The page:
We have consistently ruled that we have no jurisdiction in workmen's compensation cases, other than death cases, irrespective of the size of the award (unless accrued sums exceeded $7,500). For example, in Hogue v. Wurdack, supra, 292 S.W.2d 577, we said:*395 "It will be seen from the foregoing that if all of the amounts provided in the said award are eventually paid, the total received would be $7,770.75. Therefore, if it may be said that the total of the award is the amount in dispute, then it is apparent that we would have jurisdiction. On the other hand, we note that the amount of the permanent partial disability that had accrued at the time this appeal was taken (May 13, 1955) was $3,540, which, together with the allowances for medical aid and disfigurement, would make a total due on that date of $5,310.75. "We have heretofore stated that `Our jurisdiction attaches when, and only when, the record of the trial court affirmatively shows that there is involved in the controversy, independent of all contingencies, an amount exceeding $7,500.' Hardt v. City Ice & Fuel Co., 340 Mo. 721, 102 S.W.2d 592, 593. In applying that rule to the instant case we cannot say that the amount in dispute, independent of all contingencies, exceeds $7,500. "In Section 287.230, subd. 2 RSMo 1949, V.A.M.S., it is provided that `Where an employee is entitled to compensation under this chapter for an injury received and death ensues for any cause not resulting from the injury for which he was entitled to compensation, payments of the unpaid unaccrued balance for such injury shall cease and all liability therefor shall terminate unless there be surviving dependents at the time of such death.' Under that provision it is apparent that the liability for the unaccrued payments for claimant's permanent partial disability would terminate in the event of his death without leaving one or more dependents surviving. Scannell v. Fulton Iron Works Company, 365 Mo. 889, 289 S.W.2d 122. Since a contingency exists under which liability for the payment of the instant award (and judgment thereon) may be terminated before a sum in excess of $7,500 has accrued, we cannot say with certainty that the amount in dispute exceeds that sum." (First italics present writer's.)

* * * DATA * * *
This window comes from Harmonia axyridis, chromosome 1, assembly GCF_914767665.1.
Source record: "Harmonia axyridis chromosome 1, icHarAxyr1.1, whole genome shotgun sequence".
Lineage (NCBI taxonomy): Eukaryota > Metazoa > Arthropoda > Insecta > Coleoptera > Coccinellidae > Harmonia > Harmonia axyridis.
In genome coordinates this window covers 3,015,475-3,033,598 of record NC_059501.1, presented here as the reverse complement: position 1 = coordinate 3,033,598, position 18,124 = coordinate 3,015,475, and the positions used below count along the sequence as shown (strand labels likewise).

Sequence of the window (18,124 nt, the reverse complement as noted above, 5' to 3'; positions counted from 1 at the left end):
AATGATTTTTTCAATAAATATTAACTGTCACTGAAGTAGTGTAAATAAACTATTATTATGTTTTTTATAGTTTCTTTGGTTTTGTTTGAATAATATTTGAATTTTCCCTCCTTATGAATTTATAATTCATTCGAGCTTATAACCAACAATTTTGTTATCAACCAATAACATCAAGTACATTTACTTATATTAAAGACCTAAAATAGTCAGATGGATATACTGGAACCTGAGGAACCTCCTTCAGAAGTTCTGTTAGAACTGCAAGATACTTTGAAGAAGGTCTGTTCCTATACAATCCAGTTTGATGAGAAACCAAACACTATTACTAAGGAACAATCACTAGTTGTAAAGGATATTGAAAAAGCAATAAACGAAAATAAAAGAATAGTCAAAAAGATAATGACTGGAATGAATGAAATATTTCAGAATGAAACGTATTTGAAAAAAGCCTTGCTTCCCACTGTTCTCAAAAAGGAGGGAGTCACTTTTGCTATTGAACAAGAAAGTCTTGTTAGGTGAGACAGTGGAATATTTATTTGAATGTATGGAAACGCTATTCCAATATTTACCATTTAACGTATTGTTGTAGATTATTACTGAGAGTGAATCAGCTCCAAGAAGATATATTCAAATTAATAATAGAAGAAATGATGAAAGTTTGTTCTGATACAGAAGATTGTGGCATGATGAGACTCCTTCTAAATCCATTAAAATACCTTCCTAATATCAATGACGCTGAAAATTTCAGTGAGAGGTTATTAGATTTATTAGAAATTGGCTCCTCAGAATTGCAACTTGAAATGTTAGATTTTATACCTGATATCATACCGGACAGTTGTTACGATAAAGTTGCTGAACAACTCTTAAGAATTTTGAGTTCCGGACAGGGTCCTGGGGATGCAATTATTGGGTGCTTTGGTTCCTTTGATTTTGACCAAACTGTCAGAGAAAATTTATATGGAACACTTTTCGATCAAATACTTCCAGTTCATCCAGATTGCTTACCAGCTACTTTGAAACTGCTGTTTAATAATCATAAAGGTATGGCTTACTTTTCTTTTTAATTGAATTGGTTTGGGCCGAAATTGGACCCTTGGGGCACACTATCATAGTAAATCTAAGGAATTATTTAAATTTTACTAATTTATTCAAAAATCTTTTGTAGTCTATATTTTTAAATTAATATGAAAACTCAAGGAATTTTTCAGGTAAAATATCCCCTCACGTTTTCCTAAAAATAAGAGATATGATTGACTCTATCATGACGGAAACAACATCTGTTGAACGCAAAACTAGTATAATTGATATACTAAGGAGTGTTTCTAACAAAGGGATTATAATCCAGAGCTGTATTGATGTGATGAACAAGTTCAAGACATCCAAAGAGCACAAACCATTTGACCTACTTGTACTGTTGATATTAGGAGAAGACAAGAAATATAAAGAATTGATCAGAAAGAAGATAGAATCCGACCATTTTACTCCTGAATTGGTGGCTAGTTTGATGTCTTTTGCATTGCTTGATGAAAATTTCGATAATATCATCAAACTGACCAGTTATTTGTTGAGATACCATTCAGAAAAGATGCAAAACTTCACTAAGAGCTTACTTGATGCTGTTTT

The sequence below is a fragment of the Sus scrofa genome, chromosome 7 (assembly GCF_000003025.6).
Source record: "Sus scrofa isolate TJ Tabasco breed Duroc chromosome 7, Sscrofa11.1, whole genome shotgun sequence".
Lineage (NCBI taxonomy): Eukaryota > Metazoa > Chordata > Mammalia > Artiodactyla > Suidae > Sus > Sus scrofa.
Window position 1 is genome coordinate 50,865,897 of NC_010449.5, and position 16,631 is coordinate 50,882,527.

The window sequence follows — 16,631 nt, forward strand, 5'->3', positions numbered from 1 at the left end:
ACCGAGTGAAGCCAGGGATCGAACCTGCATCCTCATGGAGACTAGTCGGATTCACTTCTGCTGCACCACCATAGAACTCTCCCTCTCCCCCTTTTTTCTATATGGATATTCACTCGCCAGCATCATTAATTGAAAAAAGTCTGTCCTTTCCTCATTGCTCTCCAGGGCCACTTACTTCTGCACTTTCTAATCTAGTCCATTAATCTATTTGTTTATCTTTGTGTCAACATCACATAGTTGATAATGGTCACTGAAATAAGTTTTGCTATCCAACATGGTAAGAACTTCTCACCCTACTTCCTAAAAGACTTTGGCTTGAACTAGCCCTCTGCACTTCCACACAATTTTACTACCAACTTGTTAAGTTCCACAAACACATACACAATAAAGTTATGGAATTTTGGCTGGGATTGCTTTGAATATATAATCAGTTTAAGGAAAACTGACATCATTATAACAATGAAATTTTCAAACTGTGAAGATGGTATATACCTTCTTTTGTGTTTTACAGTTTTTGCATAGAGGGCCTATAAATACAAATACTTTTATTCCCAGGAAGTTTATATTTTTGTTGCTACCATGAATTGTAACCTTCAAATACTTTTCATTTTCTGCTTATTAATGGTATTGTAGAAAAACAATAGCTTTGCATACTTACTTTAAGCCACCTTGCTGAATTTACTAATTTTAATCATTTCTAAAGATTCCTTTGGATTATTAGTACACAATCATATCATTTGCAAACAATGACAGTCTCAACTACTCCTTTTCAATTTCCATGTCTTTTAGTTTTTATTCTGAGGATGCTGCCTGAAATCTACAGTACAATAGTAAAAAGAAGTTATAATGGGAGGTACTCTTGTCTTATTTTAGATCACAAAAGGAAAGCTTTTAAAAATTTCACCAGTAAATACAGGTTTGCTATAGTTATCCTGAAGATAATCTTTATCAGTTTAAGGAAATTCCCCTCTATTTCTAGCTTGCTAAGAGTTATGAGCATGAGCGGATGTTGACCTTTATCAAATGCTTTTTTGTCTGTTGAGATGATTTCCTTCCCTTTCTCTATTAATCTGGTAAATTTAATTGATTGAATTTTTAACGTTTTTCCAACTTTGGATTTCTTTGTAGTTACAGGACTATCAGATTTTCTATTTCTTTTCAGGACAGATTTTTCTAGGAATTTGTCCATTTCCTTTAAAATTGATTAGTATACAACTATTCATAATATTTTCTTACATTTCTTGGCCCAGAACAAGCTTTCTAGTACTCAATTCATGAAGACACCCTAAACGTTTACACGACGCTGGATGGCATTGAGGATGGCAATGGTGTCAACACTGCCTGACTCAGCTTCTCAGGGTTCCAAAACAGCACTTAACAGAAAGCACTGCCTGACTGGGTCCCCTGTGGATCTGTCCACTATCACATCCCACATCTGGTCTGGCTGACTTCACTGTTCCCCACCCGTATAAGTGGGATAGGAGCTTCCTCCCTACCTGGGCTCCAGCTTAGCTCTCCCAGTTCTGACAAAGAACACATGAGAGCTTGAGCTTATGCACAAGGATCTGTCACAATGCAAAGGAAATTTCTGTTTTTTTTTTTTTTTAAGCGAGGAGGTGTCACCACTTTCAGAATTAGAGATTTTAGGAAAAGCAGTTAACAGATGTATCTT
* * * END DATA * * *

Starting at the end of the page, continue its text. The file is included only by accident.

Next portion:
So also in the present case the liability for payment of the instant "single total death benefit" award may be terminated before a sum in excess of $7,500 will have become due and payable and so also we may not say that the amount in dispute, independent of all contingencies, exceeds $7,500. We should be consistent in the application of the criteria by which our jurisdiction is determined.
Since the Shroyer case at least two other cases have specifically discussed jurisdiction, viz., Platies v. Theodorow Bakery Co., 334 Mo. 508, 66 S.W.2d 147, and Sayles v. Kansas City Structural Steel Co., supra. Both of those cases specifically reaffirmed the reasoning of the Shroyer case and refused to depart from it. In a great number of cases between the time of the Sayles opinion in 1939 and the Conley opinion in 1957, we have exercised jurisdiction upon the authority of the Shroyer case.
Those cases and others holding contrary to our conclusion herein should no longer be followed in determining our jurisdiction on facts like those in the instant case.
The case is transferred to the Kansas City Court of Appeals.
The foregoing opinion by COIL, C., is adopted as the opinion of the court, en banc.